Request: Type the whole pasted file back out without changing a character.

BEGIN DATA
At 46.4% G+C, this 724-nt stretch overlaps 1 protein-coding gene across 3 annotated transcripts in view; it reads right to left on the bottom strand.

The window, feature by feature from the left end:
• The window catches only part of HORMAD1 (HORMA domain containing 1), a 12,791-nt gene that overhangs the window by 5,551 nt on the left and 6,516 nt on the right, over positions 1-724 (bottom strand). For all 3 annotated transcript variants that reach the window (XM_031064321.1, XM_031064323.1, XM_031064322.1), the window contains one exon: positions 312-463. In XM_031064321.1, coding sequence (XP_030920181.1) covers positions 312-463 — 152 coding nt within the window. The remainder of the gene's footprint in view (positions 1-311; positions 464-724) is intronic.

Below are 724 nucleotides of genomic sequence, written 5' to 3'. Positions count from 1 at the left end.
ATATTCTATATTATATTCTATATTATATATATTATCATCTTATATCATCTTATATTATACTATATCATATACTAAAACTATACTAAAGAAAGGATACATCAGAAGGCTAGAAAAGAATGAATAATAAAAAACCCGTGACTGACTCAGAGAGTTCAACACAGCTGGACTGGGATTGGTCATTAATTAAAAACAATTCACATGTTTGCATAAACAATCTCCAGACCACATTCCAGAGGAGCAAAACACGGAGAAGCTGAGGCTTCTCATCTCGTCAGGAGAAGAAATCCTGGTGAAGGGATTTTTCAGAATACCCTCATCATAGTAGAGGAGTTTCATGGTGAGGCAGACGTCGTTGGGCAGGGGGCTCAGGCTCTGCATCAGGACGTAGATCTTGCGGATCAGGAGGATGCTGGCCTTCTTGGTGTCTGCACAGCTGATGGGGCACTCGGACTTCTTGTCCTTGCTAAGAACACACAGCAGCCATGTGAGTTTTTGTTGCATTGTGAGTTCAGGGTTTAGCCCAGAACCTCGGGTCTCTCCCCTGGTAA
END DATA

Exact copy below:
At 46.4% G+C, this 724-nt stretch overlaps 1 protein-coding gene across 3 annotated transcripts in view; it reads right to left on the bottom strand.

The window, feature by feature from the left end:
• The window catches only part of HORMAD1 (HORMA domain containing 1), a 12,791-nt gene that overhangs the window by 5,551 nt on the left and 6,516 nt on the right, over positions 1-724 (bottom strand). For all 3 annotated transcript variants that reach the window (XM_031064321.1, XM_031064323.1, XM_031064322.1), the window contains one exon: positions 312-463. In XM_031064321.1, coding sequence (XP_030920181.1) covers positions 312-463 — 152 coding nt within the window. The remainder of the gene's footprint in view (positions 1-311; positions 464-724) is intronic.

Below are 724 nucleotides of genomic sequence, written 5' to 3'. Positions count from 1 at the left end.
ATATTCTATATTATATTCTATATTATATATATTATCATCTTATATCATCTTATATTATACTATATCATATACTAAAACTATACTAAAGAAAGGATACATCAGAAGGCTAGAAAAGAATGAATAATAAAAAACCCGTGACTGACTCAGAGAGTTCAACACAGCTGGACTGGGATTGGTCATTAATTAAAAACAATTCACATGTTTGCATAAACAATCTCCAGACCACATTCCAGAGGAGCAAAACACGGAGAAGCTGAGGCTTCTCATCTCGTCAGGAGAAGAAATCCTGGTGAAGGGATTTTTCAGAATACCCTCATCATAGTAGAGGAGTTTCATGGTGAGGCAGACGTCGTTGGGCAGGGGGCTCAGGCTCTGCATCAGGACGTAGATCTTGCGGATCAGGAGGATGCTGGCCTTCTTGGTGTCTGCACAGCTGATGGGGCACTCGGACTTCTTGTCCTTGCTAAGAACACACAGCAGCCATGTGAGTTTTTGTTGCATTGTGAGTTCAGGGTTTAGCCCAGAACCTCGGGTCTCTCCCCTGGTAA